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Re: British Railways in 1948

Postby Bigmet » Fri Dec 13, 2019 12:42 pm

Byegad wrote:...Those were the days when public ownership was seen as a Good Thing!

And from today's result, no longer significantly regarded as such sufficiently to influence the election outcome to any extent.

Someone buy JC a compensatory trainset, which he can nationalise to his heart's content...

Kindling
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Re: British Railways in 1948

Postby Kindling » Fri Dec 13, 2019 10:29 pm

Bufferstop wrote:..... joined in with by the various factories which had their own hooters (something akin to the type used on ships) for summoning their workforce.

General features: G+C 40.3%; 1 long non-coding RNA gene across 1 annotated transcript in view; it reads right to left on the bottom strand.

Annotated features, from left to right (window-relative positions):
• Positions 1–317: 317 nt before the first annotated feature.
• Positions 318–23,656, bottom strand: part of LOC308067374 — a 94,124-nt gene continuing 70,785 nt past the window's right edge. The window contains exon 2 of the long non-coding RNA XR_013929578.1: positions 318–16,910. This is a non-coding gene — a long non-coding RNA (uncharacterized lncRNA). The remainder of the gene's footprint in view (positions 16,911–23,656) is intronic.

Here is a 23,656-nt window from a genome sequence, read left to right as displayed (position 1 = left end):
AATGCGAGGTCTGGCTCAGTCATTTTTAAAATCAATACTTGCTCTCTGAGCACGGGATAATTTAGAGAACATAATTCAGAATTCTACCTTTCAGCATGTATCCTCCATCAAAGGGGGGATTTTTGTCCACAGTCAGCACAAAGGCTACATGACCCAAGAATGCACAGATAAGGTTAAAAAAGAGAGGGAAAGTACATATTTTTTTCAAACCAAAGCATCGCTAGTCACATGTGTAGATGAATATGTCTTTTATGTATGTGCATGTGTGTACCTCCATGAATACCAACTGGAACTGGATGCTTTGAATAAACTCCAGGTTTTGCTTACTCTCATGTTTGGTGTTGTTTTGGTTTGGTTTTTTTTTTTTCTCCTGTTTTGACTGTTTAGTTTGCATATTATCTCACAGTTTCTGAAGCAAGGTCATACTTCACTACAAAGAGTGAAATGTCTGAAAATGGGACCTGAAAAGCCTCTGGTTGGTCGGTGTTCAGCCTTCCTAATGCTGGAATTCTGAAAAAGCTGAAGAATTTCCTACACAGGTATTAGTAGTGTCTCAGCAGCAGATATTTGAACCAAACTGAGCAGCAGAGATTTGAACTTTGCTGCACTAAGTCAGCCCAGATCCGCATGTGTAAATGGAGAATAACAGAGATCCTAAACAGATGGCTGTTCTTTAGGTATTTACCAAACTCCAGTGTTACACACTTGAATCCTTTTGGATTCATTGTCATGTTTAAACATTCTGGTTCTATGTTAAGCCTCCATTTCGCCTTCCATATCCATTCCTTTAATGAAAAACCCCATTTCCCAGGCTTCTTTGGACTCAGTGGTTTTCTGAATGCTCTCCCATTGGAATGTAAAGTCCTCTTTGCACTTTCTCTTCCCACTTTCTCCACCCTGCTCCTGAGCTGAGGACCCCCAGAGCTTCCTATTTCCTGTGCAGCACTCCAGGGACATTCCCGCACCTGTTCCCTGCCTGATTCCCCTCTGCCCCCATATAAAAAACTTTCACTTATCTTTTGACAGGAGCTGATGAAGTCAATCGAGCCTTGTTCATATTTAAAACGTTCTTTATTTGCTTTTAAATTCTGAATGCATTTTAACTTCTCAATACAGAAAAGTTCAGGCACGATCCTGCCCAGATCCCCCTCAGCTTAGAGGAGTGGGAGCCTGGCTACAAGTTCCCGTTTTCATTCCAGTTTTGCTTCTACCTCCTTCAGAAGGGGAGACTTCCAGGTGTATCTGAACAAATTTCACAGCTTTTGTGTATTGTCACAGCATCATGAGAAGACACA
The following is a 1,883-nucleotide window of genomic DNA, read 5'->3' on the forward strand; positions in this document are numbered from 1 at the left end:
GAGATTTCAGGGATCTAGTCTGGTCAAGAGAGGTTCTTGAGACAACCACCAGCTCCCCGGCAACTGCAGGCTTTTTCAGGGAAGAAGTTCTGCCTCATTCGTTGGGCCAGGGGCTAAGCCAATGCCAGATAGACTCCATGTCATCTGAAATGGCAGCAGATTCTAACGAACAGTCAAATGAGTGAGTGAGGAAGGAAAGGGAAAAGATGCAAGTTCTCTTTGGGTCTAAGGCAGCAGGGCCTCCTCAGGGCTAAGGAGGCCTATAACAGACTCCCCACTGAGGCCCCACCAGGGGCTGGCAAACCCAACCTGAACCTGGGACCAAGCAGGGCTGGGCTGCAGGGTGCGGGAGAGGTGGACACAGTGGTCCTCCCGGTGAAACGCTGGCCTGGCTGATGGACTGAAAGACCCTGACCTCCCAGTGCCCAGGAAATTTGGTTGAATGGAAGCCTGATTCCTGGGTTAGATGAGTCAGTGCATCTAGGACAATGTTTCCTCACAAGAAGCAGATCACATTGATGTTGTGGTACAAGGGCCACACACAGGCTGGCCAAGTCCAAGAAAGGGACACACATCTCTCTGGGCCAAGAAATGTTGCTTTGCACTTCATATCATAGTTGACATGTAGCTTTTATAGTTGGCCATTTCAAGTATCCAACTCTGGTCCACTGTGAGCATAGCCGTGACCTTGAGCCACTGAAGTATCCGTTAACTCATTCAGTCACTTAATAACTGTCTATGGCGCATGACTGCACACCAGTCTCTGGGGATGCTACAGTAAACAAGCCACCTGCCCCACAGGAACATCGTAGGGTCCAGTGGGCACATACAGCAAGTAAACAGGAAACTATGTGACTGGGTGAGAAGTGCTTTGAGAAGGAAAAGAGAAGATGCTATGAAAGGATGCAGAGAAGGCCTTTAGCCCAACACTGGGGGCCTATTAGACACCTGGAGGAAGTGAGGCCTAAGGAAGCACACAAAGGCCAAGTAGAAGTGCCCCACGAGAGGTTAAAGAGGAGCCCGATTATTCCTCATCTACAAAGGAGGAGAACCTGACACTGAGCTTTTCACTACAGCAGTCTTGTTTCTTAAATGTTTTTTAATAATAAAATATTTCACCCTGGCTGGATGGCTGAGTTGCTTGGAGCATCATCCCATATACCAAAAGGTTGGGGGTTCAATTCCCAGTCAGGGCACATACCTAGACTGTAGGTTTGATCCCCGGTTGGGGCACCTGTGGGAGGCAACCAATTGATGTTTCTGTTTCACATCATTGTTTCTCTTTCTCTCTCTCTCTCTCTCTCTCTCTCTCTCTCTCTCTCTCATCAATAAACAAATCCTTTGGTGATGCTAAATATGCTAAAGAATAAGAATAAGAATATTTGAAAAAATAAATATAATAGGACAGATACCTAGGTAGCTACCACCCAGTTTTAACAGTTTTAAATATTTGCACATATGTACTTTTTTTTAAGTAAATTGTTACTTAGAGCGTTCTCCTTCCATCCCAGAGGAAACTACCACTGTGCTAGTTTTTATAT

Bulls!

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Bufferstop
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Re: British Railways in 1948

Postby Bufferstop » Fri Dec 13, 2019 11:13 pm

Ah someone else who knows what a Bull is!
There were three audible from where I lived until I was 10. So was the crowd at the Saddlers and the shunting down at Bescot.
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Byegad
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Re: British Railways in 1948

Postby Byegad » Sun Dec 15, 2019 10:37 am

glencairn wrote:
Byegad wrote:]

Not only in Middlesborough ---

https://www.thehistorypress.co.uk/artic ... -railways/

Glencairn


Engage pedant mode.....
Middlesbrough not Borough.

Pedant mode off.....
:D


:oops: A senior moment! (From a 'lad born in Yorkshire' to boot :oops: )

Glencairn[/quote]

Oh the shame! I could have played for Yorkshire, but couldn't bowl, hit a moving ball or catch.

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Bufferstop
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Re: British Railways in 1948

Postby Bufferstop » Mon Dec 16, 2019 11:11 am